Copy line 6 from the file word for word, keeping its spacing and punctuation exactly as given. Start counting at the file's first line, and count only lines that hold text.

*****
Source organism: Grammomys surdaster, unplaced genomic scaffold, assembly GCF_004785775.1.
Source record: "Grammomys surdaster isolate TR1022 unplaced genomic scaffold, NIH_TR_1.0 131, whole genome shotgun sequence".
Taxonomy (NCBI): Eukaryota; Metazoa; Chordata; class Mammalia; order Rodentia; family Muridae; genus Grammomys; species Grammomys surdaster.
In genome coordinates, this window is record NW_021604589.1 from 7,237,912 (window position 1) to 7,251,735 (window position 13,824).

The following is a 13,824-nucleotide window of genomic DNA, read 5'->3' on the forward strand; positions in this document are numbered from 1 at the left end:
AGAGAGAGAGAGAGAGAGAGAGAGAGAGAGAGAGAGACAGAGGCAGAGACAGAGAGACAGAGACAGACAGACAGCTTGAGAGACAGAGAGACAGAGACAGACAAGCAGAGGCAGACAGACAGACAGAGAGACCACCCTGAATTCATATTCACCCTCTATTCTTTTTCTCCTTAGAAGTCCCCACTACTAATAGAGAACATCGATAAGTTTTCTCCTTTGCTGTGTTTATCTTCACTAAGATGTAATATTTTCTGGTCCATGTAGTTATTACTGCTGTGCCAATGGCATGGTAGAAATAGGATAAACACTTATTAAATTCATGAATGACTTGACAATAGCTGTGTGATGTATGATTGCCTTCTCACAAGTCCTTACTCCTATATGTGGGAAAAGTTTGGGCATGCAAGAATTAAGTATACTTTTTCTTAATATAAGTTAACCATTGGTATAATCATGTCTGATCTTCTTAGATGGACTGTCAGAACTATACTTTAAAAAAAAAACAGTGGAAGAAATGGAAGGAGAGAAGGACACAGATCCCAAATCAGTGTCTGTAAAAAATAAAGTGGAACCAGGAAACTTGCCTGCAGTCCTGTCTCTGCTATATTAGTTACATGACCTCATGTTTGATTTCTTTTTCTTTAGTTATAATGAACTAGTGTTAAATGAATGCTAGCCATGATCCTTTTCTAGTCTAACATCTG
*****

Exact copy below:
AGAGAGAGAGAGAGAGAGAGAGAGAGAGAGAGAGAGACAGAGGCAGAGACAGAGAGACAGAGACAGACAGACAGCTTGAGAGACAGAGAGACAGAGACAGACAAGCAGAGGCAGACAGACAGACAGAGAGACCACCCTGAATTCATATTCACCCTCTATTCTTTTTCTCCTTAGAAGTCCCCACTACTAATAGAGAACATCGATAAGTTTTCTCCTTTGCTGTGTTTATCTTCACTAAGATGTAATATTTTCTGGTCCATGTAGTTATTACTGCTGTGCCAATGGCATGGTAGAAATAGGATAAACACTTATTAAATTCATGAATGACTTGACAATAGCTGTGTGATGTATGATTGCCTTCTCACAAGTCCTTACTCCTATATGTGGGAAAAGTTTGGGCATGCAAGAATTAAGTATACTTTTTCTTAATATAAGTTAACCATTGGTATAATCATGTCTGATCTTCTTAGATGGACTGTCAGAACTATACTTTAAAAAAAAAACAGTGGAAGAAATGGAAGGAGAGAAGGACACAGATCCCAAATCAGTGTCTGTAAAAAATAAAGTGGAACCAGGAAACTTGCCTGCAGTCCTGTCTCTGCTATATTAGTTACATGACCTCATGTTTGATTTCTTTTTCTTTAGTTATAATGAACTAGTGTTAAATGAATGCTAGCCATGATCCTTTTCTAGTCTAACATCTG